Political Organization. The Kpelle are organized into several petty chiefdoms without any overarching political structure above the local chiefdom. Since the pacification of the interior by the Americo-Liberian government's Frontier Force, these chiefdoms' heads have been called paramount chiefs. Under each are several clan chiefs—but “clan” in this context simply refers to a district and has nothing whatsoever to do with kinship. Under each clan chief are the various town chiefs, and under them, quarter chiefs, if any. The Poro Society acts as a sort of shadow government; chiefs at any level can accomplish little without Poro backing.

Social Control. Beyond enculturation, conformity is achieved largely through social pressure, especially the fear of being accused of witchcraft. The Poro and Sande also keep their members in line, even trying and torturing individuals for serious violations of norms. In secular matters, most cases are adjudicated in informal hearings, often convened by the village chief. Nowadays more serious cases go through the Liberian courts, although traditional ordeals are often employed.

Conflict. The Kpelle engaged in sporadic warfare until the late 1930s. “War chief” was a traditionally recognized and prestigious office; it is now defunct, although it may still have ritual significance within the Poro.

Religion and Expressive Culture
Religious Beliefs. Whereas some 10 to 25 percent of the Kpelle are nominal Christians (usually Lutheran) in those areas where missionaries are very active, and whereas a handful embrace Islam, the vast majority hold traditional animistic beliefs. Kpelle religion is rather inchoate, focused vaguely on God, the ancestors, and forest spirits and more sharply on the secret medicine societies and the masked spirits who operate within those societies. The Kpelle recognize a High God who created the world and then retired. They believe in a variety of lesser spirits or genii, including ancestors, personal totems, water spirits, and spirits in magically powerful masks. Witchcraft and sorcery figure prominently in the belief system.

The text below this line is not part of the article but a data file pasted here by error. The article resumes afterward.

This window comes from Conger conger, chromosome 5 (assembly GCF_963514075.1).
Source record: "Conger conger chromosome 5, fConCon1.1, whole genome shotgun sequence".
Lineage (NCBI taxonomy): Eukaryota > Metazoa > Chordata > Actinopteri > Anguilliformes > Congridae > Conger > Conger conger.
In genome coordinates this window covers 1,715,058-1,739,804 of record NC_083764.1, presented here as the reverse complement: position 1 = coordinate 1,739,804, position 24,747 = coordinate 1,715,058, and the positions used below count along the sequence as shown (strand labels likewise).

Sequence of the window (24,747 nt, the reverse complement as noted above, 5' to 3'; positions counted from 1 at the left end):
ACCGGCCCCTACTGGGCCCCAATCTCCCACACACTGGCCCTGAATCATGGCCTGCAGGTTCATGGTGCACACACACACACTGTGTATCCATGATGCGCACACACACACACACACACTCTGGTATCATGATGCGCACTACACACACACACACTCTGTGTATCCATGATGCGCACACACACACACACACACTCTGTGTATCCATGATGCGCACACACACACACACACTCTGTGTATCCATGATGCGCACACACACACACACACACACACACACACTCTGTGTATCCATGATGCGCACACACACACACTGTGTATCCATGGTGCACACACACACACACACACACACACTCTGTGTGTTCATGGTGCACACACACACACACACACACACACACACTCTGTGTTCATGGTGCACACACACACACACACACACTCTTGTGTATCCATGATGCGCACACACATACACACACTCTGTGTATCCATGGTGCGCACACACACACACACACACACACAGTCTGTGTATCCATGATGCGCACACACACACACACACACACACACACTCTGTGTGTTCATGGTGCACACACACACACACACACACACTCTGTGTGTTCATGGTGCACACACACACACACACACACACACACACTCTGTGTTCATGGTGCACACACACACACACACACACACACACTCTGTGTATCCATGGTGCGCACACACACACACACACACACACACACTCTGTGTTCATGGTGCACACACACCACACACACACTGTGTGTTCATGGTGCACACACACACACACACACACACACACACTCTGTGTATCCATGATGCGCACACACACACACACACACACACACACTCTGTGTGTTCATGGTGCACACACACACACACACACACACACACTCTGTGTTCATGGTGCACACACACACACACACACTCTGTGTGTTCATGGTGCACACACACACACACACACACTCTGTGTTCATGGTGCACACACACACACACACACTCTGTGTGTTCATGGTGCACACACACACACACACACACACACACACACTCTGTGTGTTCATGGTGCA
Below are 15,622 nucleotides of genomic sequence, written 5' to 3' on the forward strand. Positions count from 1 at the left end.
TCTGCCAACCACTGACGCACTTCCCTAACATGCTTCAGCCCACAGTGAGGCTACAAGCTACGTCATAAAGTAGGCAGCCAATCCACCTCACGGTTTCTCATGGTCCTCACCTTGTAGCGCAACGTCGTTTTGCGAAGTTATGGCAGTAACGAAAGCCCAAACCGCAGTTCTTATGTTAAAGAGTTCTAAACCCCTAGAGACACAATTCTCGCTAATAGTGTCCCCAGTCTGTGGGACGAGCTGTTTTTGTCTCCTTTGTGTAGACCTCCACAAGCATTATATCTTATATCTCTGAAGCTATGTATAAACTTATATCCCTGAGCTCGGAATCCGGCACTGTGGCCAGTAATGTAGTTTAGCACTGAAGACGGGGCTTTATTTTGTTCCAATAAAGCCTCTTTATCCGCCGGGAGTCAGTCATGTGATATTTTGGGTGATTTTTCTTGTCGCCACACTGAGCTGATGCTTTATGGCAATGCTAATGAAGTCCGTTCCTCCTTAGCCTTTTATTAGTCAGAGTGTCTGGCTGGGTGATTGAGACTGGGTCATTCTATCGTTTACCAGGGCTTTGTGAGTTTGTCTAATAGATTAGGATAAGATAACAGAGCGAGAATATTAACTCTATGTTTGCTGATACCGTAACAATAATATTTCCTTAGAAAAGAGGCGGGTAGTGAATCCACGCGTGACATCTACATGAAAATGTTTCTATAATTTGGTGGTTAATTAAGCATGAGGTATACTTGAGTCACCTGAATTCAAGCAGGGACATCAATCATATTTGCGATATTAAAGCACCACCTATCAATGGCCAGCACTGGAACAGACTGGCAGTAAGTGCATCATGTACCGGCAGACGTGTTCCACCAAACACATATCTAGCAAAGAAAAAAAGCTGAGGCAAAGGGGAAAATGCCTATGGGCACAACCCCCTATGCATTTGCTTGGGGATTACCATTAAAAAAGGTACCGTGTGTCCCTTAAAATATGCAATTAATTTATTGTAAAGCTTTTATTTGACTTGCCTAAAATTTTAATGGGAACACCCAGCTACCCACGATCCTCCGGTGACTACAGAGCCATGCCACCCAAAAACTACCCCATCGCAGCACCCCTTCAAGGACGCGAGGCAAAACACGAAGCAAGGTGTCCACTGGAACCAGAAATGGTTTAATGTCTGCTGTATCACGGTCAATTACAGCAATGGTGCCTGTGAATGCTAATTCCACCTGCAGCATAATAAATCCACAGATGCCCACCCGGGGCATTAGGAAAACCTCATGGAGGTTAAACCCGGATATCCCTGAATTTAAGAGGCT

Religious Practitioners. The Kpelle recognize three principal types of shaman (medicine person of either sex): those associated with the Poro and Sande societies, those associated with other specific medicine societies, and those who are independent. The first two types mainly conduct rituals; the third type, and occasionally the second, primarily heal. The Kpelle also utilize diviners who analyze problems for a fee.

Ceremonies. Sacrifices are made to ancestors and other spirits, often at crossroads. Rituals and ritual knowledge are secret and, in general, associated with the secret medicine societies. Accordingly, most important Kpelle rituals are not accessible to observers. One exception is the coming-out ceremonies following initiatory seclusion.

Arts. The Kpelle design various musical instruments, weave homespun cloth and several types of mat, and carve crude sculptures. Their most beautiful and refined artistic creations are the elegant and awesome spirit masks associated with the secret societies.

Medicine. The Kpelle deal with disease and with spirits through magic and medicine, both of which are implied by the word sale. Depending on whether a malady is determined to be caused by spiritual (e.g., witchcraft) or other agency, the appropriate type of specialist is consulted for treatment.

Death and Afterlife. Death is a passing into a spiritual realm that coexists with the material realm. The deceased become ancestors, who seem to become increasingly vague and to move further away from villages and into the bush as their memory becomes less distinct in the minds of their living relatives.



Bellman, Beryl (1975). Village of Curers and Assassins. The Hague: Mouton.

Bledsoe, Caroline H. (1980). Women and Marriage in Kpelle Society. Stanford, Calif.: Stanford University Press.

Erchak, Gerald M. (1977). Full Respect: Kpelle Children in Adaptation. New Haven: HRAF Publications.

Gibbs, James L., Jr. (1965). “The Kpelle of Liberia.” In Peoples of Africa, edited by James L. Gibbs, Jr., 197-240. New York: Holt, Rinehart & Winston. 

This article from The Encyclopedia of World Cultures CD-ROM (Copyright Macmillan 1998).  Do not reproduce in any form.